Benefits of Distributed Order Management for Omnichannel Retail
Switching to distributed order management allows multichannel retailers to offer a better customer experience.
Sync in-store and online channels
Cloud-based distributed order management can be applied across multiple locations and systems to provide real-time updates into inventory levels and movements. Automated replenishment orchestration prevents stock-outs, ensuring on-shelf availability in stores and reflecting accurate inventory counts online to browsing customers.
Faster fulfillment solutions
In the event that the location originally identified by the DOM to fulfill the order is out of stock, a distributed order management system will automatically reroute the order to the closest location with in-stock inventory. The end customer doesn’t experience a significant delay and fulfillment costs are still optimized.
Distributed order management intelligently aggregates orders generated across multiple sales channels or multiple orders placed by the same customer to optimize transportation costs. For example, a full truckload may be shipped to a regional warehouse before splitting orders into parcel shipments, or one fulfillment location may fulfill all the orders of a single customer and ship them together.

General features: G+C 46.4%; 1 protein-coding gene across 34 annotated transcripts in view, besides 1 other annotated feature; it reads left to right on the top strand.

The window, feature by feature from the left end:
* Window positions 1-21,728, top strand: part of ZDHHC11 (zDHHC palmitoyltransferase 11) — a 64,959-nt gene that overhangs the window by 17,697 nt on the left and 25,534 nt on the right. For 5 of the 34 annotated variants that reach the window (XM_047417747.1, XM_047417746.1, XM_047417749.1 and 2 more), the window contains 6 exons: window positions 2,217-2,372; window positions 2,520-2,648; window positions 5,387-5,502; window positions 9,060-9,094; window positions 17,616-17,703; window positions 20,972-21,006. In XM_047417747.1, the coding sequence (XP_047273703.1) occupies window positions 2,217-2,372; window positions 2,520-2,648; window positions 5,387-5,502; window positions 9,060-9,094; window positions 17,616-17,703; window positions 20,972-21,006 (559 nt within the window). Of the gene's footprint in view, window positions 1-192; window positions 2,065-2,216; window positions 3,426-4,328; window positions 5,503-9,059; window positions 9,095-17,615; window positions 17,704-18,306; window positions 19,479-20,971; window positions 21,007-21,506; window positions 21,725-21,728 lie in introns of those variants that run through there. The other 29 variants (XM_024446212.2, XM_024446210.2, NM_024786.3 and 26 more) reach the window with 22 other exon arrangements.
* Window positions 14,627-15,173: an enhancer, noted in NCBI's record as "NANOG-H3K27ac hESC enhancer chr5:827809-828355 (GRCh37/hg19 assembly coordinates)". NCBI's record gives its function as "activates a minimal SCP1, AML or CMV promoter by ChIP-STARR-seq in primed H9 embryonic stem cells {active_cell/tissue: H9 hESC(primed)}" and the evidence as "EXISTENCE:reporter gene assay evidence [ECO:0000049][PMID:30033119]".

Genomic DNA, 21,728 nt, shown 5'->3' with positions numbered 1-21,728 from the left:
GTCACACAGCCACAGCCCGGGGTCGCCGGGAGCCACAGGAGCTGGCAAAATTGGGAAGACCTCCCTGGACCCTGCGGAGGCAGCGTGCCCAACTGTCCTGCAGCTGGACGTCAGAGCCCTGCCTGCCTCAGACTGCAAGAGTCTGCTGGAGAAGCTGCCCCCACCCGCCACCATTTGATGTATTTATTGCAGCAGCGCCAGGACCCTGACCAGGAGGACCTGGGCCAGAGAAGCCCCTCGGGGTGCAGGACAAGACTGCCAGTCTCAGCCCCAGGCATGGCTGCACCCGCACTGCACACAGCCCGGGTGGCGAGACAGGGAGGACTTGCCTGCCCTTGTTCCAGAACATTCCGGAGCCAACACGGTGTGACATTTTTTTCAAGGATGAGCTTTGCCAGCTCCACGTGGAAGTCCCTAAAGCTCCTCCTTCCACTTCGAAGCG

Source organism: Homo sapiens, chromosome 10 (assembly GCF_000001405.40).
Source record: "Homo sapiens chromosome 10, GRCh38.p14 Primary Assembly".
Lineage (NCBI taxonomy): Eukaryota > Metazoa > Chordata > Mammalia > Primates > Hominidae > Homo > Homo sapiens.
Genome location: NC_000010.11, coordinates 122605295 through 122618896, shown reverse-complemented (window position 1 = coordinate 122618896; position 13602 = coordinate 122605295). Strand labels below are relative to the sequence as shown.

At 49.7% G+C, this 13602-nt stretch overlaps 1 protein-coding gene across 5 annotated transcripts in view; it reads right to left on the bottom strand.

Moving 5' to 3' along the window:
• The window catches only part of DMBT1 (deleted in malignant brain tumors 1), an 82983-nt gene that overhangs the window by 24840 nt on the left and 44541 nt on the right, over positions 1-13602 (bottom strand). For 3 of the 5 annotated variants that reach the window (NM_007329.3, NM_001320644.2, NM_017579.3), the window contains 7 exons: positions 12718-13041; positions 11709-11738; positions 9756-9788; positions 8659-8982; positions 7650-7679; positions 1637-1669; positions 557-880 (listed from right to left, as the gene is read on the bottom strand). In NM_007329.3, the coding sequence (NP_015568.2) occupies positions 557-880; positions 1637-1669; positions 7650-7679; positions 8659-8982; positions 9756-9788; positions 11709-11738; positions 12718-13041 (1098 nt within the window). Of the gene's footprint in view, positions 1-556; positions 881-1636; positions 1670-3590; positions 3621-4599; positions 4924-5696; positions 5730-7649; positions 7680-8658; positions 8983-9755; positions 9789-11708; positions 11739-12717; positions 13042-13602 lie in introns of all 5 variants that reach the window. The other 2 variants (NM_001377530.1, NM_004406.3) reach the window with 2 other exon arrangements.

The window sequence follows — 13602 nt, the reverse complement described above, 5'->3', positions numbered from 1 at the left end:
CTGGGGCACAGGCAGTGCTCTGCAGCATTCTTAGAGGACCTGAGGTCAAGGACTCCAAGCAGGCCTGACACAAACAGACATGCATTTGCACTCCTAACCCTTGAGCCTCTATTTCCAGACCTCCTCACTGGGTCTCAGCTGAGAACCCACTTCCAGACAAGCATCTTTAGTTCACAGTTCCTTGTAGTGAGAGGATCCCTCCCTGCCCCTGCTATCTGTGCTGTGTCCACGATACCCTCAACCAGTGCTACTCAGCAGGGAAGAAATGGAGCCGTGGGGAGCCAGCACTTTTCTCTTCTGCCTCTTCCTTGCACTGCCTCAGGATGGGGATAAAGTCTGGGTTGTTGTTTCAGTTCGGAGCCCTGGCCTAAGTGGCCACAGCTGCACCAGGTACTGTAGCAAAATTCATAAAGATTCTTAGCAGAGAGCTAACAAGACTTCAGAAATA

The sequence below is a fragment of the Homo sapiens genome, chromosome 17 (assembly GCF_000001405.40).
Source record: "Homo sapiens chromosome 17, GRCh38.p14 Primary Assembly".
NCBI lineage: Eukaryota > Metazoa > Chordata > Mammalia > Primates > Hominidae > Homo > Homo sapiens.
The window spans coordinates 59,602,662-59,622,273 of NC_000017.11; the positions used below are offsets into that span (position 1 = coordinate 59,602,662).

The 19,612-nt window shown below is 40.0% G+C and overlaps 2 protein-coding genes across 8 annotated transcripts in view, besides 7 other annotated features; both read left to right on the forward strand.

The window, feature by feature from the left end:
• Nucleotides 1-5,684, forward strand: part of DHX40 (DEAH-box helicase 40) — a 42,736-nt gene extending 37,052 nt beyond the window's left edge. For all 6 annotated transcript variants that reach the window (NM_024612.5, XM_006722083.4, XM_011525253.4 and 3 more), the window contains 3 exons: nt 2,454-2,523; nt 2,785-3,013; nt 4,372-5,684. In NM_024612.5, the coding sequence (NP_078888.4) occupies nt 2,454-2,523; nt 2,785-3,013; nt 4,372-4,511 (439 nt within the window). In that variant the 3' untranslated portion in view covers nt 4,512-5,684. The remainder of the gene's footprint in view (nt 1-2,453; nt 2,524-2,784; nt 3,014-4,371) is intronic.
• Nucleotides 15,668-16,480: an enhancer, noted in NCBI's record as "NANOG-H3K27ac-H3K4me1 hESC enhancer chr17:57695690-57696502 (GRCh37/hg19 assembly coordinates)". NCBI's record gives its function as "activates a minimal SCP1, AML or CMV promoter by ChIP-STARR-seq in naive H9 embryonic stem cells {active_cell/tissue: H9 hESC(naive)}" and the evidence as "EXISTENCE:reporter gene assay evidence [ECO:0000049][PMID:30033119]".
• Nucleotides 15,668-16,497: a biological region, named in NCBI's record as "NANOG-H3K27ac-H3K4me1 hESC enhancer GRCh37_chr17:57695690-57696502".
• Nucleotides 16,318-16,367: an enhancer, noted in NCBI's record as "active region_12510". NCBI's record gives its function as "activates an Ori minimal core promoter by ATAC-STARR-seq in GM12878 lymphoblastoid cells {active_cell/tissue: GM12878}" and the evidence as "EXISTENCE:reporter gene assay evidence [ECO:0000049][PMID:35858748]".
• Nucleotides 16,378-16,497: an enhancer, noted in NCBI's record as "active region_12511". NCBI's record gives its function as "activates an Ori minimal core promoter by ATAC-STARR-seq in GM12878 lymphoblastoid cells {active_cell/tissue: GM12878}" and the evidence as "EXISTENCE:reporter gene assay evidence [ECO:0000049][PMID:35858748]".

When to Use Distributed Order Management
Once a shipper’s omnichannel supply chain becomes complex: using many suppliers, many warehouses, or managing hundreds of different SKUs, it’s time to consider upgrading from traditional order management. After reaching that size, it becomes impossible to manually manage a dynamic and responsive supply chain without the help of automated processes. Additionally, without the scalability and financial benefits of distributed order management, the costs of inefficient transportation and warehouse management and dissatisfied customers can quickly overwhelm a growing company.
Read More: The Basics of E-Commerce Order Fulfillment
How to Connect to a Distributed Order Management System
Distributed order management systems are cloud-based, so it will need to be integrated with other systems (WMSs, TMSs, ERPs) in the shipper’s network to achieve end-to-end control and view of inventory. Depending on the DOM provider, these integrations may require some IT investment and time to test, launch and troubleshoot new integrations.
Connect to the Cloud Supply Chain and upgrade to a distributed order management system within weeks. Stord’s nationwide footprint of fulfillment centers offers your customers two-day shipping from anywhere in the U.S. and are pre-integrated to the Cloud Supply Chain, allowing brands to quickly and efficiently add capacity in new markets as business grows.
Stord built the first Cloud Supply Chain, composed of a one-time integration, control tower software, and end-to-end logistics network that accelerates and simplifies the flow of goods for brands of all sizes. Our team of operations specialists, supply chain engineers and planning consultants act as an extension of your team by putting the Cloud Supply Chain to best practice. Contact us to get started.